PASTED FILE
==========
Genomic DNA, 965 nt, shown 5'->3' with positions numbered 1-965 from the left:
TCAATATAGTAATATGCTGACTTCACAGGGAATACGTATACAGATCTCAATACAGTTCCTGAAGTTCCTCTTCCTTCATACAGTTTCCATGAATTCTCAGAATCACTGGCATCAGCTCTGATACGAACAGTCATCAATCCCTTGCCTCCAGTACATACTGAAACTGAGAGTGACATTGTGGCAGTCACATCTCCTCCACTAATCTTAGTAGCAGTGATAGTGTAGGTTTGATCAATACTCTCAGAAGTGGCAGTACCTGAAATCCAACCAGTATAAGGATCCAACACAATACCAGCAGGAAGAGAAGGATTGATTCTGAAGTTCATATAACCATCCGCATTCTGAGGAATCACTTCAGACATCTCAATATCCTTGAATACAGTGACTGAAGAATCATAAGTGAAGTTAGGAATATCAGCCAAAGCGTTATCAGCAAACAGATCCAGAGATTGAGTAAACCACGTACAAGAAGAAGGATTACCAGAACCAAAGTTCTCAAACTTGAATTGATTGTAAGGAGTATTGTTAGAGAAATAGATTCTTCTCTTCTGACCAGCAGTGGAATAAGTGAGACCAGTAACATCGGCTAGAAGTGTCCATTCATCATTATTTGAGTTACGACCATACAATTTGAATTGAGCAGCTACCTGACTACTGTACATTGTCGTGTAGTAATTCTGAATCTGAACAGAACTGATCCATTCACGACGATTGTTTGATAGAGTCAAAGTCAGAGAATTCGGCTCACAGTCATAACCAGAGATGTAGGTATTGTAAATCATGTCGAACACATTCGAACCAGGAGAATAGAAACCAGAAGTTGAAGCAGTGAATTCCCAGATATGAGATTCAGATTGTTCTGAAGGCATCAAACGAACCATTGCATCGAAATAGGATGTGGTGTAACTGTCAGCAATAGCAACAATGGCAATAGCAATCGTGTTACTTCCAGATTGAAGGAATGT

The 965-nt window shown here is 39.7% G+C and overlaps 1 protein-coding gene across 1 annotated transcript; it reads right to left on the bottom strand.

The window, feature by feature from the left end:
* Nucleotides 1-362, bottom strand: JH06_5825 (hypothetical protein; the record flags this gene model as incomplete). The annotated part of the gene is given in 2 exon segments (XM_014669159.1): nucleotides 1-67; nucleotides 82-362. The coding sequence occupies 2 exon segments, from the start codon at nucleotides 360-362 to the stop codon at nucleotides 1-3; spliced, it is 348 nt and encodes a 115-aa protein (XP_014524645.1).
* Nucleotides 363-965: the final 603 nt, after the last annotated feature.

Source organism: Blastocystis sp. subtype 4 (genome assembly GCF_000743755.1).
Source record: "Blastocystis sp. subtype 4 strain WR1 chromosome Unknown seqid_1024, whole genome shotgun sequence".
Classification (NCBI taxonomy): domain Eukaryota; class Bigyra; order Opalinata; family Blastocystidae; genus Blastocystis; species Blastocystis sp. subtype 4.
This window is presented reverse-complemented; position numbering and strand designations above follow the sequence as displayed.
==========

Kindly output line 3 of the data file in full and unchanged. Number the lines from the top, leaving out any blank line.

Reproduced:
The 965-nt window shown here is 39.7% G+C and overlaps 1 protein-coding gene across 1 annotated transcript; it reads right to left on the bottom strand.